But it is impossible to know whether those outcomes can be attributed to the drug in the absence of a control group that did not far as well, since so much is still unknown about this new virus.
Still, these reports provide reason for hope given the desperate need as the virus rampages around the globe.
“We were asked to participate in this trial and we jumped at it,” said Grimes. “We see people that are getting sicker and then they get better.”
Reporting By Deena Beasley in Los Angeles; Addional reporting by Michael Erman
By Laurel Resenhall and Emily Hoeven, CalMatters
Californians pushed back at Gov. Gavin Newsom’s handling of the coronavirus pandemic on Monday, with protesters demanding that stay-at-home restrictions be eased and state lawmakers arguing for more transparency and a bigger role in decisions.
The action at the Capitol — staid inside an Assembly hearing room, rowdy on the streets outside — followed a weekend of similar demonstrations around the country and mounting frustration from some California cities and counties that want to resume some sense of normalcy five weeks after Newsom issued the nation’s first order for everyone to stay home to prevent the spread of the coronavirus. Protests erupted in San Diego, San Clemente, Newport Beach, and Huntington Beach while Ventura County began to ease restrictions and numerous communities — including the Sierra foothills town of Placerville and the coastal county of San Luis Obispo — pleaded with Newsom to allow businesses to reopen.
“Our freedoms are being stripped,” said Natalie Hutchison, 55, one of the protestors outside the Capitol.
“They tell you, like, ‘Oh, we don’t know when we’re going to let you out.’ What do you mean you’re not going to let me out? I’m not a rat in a cage.”
Demonstrators largely flouted public health recommendations to wear face masks in public and keep six feet of personal space. They waved American flags and hoisted signs saying “Open California now,” “This shutdown will kill more people than the virus,” “Let us work,” and “Fear God, not COVID-19.” Many marched around the Capitol on foot, while others formed a convoy of honking cars.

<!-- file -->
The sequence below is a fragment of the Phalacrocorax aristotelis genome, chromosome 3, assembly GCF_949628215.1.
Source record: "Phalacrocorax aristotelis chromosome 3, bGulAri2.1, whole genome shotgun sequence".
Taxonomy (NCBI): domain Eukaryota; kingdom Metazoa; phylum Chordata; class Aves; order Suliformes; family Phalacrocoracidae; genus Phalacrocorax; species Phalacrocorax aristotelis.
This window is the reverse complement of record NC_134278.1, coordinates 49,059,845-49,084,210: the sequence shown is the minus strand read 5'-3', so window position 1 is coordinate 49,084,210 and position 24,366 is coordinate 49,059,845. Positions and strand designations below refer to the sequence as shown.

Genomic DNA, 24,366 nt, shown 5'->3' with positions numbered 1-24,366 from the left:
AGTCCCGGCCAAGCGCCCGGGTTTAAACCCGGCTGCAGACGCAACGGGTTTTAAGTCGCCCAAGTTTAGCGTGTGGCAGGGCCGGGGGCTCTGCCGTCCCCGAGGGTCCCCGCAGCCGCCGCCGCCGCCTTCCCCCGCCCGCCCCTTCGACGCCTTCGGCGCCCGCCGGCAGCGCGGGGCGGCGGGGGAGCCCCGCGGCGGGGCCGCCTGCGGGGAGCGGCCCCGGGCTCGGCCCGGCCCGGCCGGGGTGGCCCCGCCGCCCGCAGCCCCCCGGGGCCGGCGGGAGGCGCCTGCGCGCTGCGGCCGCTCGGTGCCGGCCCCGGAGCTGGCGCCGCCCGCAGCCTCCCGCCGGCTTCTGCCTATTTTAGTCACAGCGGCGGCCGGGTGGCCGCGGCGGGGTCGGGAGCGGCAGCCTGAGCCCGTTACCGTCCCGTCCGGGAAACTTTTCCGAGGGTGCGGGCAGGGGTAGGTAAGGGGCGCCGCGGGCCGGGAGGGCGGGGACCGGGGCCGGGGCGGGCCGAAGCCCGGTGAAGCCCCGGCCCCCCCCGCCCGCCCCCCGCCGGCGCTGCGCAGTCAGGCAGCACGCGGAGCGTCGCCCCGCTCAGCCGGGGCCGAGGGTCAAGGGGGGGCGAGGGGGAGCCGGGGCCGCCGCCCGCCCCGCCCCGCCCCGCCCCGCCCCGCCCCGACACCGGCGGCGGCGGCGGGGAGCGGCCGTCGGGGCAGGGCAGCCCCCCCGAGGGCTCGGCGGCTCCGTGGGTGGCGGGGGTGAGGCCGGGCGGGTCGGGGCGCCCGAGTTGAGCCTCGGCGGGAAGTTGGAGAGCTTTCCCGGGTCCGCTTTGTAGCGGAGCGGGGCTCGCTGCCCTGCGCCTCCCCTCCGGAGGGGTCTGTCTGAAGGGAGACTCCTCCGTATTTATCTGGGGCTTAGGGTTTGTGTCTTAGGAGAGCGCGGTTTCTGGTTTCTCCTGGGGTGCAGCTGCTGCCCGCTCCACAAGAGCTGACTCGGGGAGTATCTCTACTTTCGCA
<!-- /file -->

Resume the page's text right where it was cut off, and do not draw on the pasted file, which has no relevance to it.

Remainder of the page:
Hutchison — who said she heard about the protest on social media and brought her family with her from Manteca to attend — said she thinks people who are immunocompromised should stay home, but everyone else should be able to go out. She opposes vaccines — despite widespread medical consensus that they have helped rid society of many brutal illnesses — and said she instead believes “in a God-given immune system.”
The protest was organized by Freedom Angels, an activist group that last year opposed a new California law that makes it more difficult for people to exempt their children from mandatory vaccines. The group tried to put a referendum on the ballot to overturn the law but failed to gather enough signatures.
Rick Turner, Monday’s public information officer for the California Highway Patrol’s Capitol Protection Section, said the CHP issued a permit for the protest with the understanding it would follow the state’s public health guidance.
“This is not what occurred today, so the CHP will take this experience into account when considering permits for this or any other group,” Turner said.
Officers were on the scene in large numbers, but the protest was peaceful, and no arrests or citations were made, Turner said. Only some officers wore face masks, and Turner said CHP recommends but does not require officers to wear face masks.
The scene was very different inside the Capitol, where nine Assembly members gathered in a large hearing room to examine how Newsom’s administration has spent money on California’s response to the coronavirus. About half of them covered their faces with masks, and all spoke into microphones topped with protective covers.
Though the tone was cordial, three themes emerged as areas where lawmakers feel irritated that Newsom has left them out of the loop:
Lawmakers want more information from the governor’s aides
“We often, as legislators, hear maybe five minutes before an executive order comes out, or watching live the governor’s daily updates to get information,” said Assemblyman Jim Wood, a Democrat from Healdsburg.
“That’s a challenge,” he said, adding that he often doesn’t have the necessary information to pass onto local officials in his community.
Fellow Democrat, Assemblyman Adam Gray of Merced, said he still hasn’t received information he requested from Newsom’s aides about where emergency medical supplies and protective gear are being distributed.
“It is frustrating as can be that I know more about the number of ventilators California is sending to other states than I know about the number of ventilators being sent to my district,” Gray said.
Assemblyman Phil Ting pressed Newsom’s aides about the state’s plan to test more Californians for the coronavirus — to no avail.
“You’re doing 25,000 tests a day May 1st. What’s the number we need to return to some sort of more normalcy?” asked Ting, a San Franciso Democrat. “Is it 100,000? Is it 50,000? Is it a million? What is it?”
The response from Marko Mijic, acting director of the Office of Statewide Health Planning and Development:
“We are assessing that right now. I don’t have the exact number for you.”